A line in the water

Curbs on construction on the Ganga must be part of a larger effort to keep alive the river ecosystem.

By: Express News Service | Updated: December 9, 2015 12:12:40 am
varanasi-main The Union Cabinet in May approved Rs 20,000 crore for use over the next five years for the flagship Namami Gange, which integrates the efforts to clean and protect the river in a comprehensive manner. (Source: PTI)

An inter-ministerial group, including Water Resources Minister Uma Bharti, Environment Minister Prakash Javadekar and Power Minister Piyush Goyal, has decided, in principle, that no new construction would be allowed on the River Ganga or any of its tributaries. The decision, to be conveyed to the Supreme Court on January 20, has been taken to ensure the river’s minimum environmental flow and protect the ecosystem that depends on it. This is a welcome move for two reasons. One, it shows the acknowledgement, among policymakers, of the intricate set of factors that must be taken into account to keep alive and rejuvenate a river system like the Ganga. Two, in the past, policymakers have shied away from calling a halt to power projects that clearly threatened delicately balanced and even critically endangered river ecosystems. On this occasion, Bharti has offered to compensate the six hydroelectric power projects (HEPs) to be built on the Alaknanda and Bhagirathi river basins in Uttarakhand, out of the Rs 20,000 crore approved for Namami Gange. The decision revives hope of not only rejuvenating the Ganga, but also of averting tragedies like the Uttarakhand floods in 2013.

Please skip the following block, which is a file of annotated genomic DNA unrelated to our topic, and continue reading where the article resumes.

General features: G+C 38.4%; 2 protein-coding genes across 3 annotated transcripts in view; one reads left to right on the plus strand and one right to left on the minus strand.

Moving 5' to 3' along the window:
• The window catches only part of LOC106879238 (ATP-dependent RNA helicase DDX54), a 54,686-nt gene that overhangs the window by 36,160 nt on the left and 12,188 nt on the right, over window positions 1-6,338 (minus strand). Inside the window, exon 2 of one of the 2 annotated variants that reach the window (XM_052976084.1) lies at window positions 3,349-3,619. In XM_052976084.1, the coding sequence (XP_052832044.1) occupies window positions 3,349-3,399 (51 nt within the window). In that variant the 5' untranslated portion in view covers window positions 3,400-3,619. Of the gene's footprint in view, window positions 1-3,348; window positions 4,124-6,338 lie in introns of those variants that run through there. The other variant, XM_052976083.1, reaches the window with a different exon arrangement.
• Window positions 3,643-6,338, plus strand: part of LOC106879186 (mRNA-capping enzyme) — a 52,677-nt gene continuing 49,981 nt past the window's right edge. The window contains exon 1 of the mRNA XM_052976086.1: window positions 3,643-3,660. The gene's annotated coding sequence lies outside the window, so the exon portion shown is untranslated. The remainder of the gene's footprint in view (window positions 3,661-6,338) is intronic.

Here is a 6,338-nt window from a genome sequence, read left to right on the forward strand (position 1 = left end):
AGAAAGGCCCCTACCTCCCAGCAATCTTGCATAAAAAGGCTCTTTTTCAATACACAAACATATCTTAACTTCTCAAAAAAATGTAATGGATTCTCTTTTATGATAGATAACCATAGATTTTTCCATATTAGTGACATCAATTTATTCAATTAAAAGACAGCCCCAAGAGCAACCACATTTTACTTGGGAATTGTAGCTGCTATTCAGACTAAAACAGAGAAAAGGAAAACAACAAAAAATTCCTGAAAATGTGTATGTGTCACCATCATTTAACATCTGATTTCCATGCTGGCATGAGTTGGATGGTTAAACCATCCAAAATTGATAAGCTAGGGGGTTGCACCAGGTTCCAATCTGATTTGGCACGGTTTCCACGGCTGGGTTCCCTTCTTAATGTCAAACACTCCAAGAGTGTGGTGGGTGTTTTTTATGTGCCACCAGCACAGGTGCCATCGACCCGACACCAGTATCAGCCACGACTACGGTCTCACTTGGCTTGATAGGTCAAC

The sequence of events that led to the decision, however, illustrates how government departments often work at cross purposes. In the aftermath of the floods, the Supreme Court had prohibited the setting up of any new HEPs in Uttarakhand. In February this year, a four-member committee of the environment ministry evaluating the cluster of six HEPs argued against them. In October, another expert body set up by the environment ministry, which included the Central Water Commission (which comes under the water resources ministry), overturned the first committee’s recommendation. And now, yet another five-member committee — this time led by the secretary of the water resources ministry — has reverted to the earlier decision against setting up the HEPs.

A large part of the problem is the lack of adequate information about ecological flows. There is hardly any regulation in this regard and guidelines about what is optimal or desirable are sketchy. There is little in terms of mapping of aquatic fauna. Drawing a line on HEPs is just one element in the effort to arrest the decline. The Centre might also want to relook at other schemes that show more ambition than ecological sense — like the proposed linking of 101 rivers across the country.

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